For a third year, India is grappling with the implications of a rapidly weakening currency. The trigger was external this time, but outsized outflows from bond markets have once again highlighted India’s external financing risks, lowering investor confidence in the currency.
This has pushed the rupee almost 22 per cent lower against the dollar since early May.
The risk now is of a weak rupee negatively impacting fundamentals. Early signs of this are visible. Growth likely slipped below five per cent year-on-year in the June quarter and the Wholesale price Index (WPI) climbed back above five per cent year-on-year in June due to higher imported inflation.
A continuation of these trends could result in a negative feedback loop where renewed weakness in fundamentals leads to further portfolio outflows and the rupee weakness.
Since June this year, Indian bonds have experienced $8.6 billion outflows, but equity outflows have been modest so far at $2.9 billion. An uncertain global backdrop of approaching QE tapering by the US central bank, rising US yields and US dollar strength complicates the situation further.
The worries are not unique to India. Other emerging market currencies with current account deficits like the South African rand (ZAR), Brazilian real (BRL), Indonesian rupiah (IDR) and Turkish lira (TRY), have been met with the same treatment.
Since May, the ZAR has depreciated 25 per cent against the US dollar, the BRL 22 per cent, the IDR 16 per cent, and the TRY 12 per cent.
Broad emerging markets currency weakness might well persist ahead of the crucial US Federal Open Market Committee meeting on 17-18 September or until Fed tapering is priced in.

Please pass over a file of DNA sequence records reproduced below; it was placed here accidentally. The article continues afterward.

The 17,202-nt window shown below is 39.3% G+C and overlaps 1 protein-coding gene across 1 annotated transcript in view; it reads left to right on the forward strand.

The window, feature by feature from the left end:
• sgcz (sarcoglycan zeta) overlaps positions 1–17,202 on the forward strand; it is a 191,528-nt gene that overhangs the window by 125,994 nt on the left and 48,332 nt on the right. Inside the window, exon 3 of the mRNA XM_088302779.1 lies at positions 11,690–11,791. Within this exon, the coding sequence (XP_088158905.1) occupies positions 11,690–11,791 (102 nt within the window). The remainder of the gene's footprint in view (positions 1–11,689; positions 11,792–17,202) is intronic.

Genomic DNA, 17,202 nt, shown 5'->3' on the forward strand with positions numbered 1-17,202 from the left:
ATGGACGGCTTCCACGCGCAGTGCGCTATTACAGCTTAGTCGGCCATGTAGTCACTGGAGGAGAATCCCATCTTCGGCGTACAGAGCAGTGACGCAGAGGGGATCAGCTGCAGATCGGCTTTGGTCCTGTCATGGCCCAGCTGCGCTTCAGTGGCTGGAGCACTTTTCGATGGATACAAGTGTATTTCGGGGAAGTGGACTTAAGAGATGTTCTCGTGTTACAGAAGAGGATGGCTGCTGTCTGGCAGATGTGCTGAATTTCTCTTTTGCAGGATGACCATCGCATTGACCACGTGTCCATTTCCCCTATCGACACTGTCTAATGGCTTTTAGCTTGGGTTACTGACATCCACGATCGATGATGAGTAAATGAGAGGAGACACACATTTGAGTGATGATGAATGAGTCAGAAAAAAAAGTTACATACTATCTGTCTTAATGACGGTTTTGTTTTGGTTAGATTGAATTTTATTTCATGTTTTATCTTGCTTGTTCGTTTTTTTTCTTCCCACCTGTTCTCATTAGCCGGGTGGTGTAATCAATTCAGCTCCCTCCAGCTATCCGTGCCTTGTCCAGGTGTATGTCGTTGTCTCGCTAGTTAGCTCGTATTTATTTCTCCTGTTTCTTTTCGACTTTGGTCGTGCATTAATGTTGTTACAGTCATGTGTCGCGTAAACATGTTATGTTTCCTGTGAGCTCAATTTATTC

Thus, another three to four per cent loss in the rupee from current levels is possible. Market participants are focussing on policy announcements to stabilise the rupee. But, in such an environment, policy measures may fail to have the desired impact on the rupee, as has been the case so far.
Indeed, India’s fundamentals might be better served by allowing the rupee cycle to run its course. The initial adjustment is likely to be painful, but eventually a weaker currency would trigger the automatic economic stabilisers and revive investor confidence.
In fact, trends in the current account suggest that the rupee might not be too far from the tipping point.
The trade deficit narrowed to $12.2 billion in July from $20 billion in May and is likely to improve further over the course of the year.
Gold and silver imports have reduced substantially following the import duty raises and tighter importing norms and exports should benefit from the pickup in global growth.
This should push the current account deficit towards four per cent of Gross domestic product in FY14 from almost five per cent in FY13.
On the capital account, portfolio inflows will likely resume once the positive trends in the current account are visible. Although, election-related uncertainties might lead to slower inflows.
Foreign direct investment is already strong this year with net inflows of $6.7 billion between April-June , 76 per cent higher than the same period last year.
Significantly, the lowering of India’s current account deficit is likely to coincide with a broad improvement in Asia-ex Japan trade balances as US growth revives and commodity prices stay soft. This should turn investors favourable on Asian currencies again and pause the dollar rally. The rupee’s attractive carry and valuations would make it a prime beneficiary when this happens.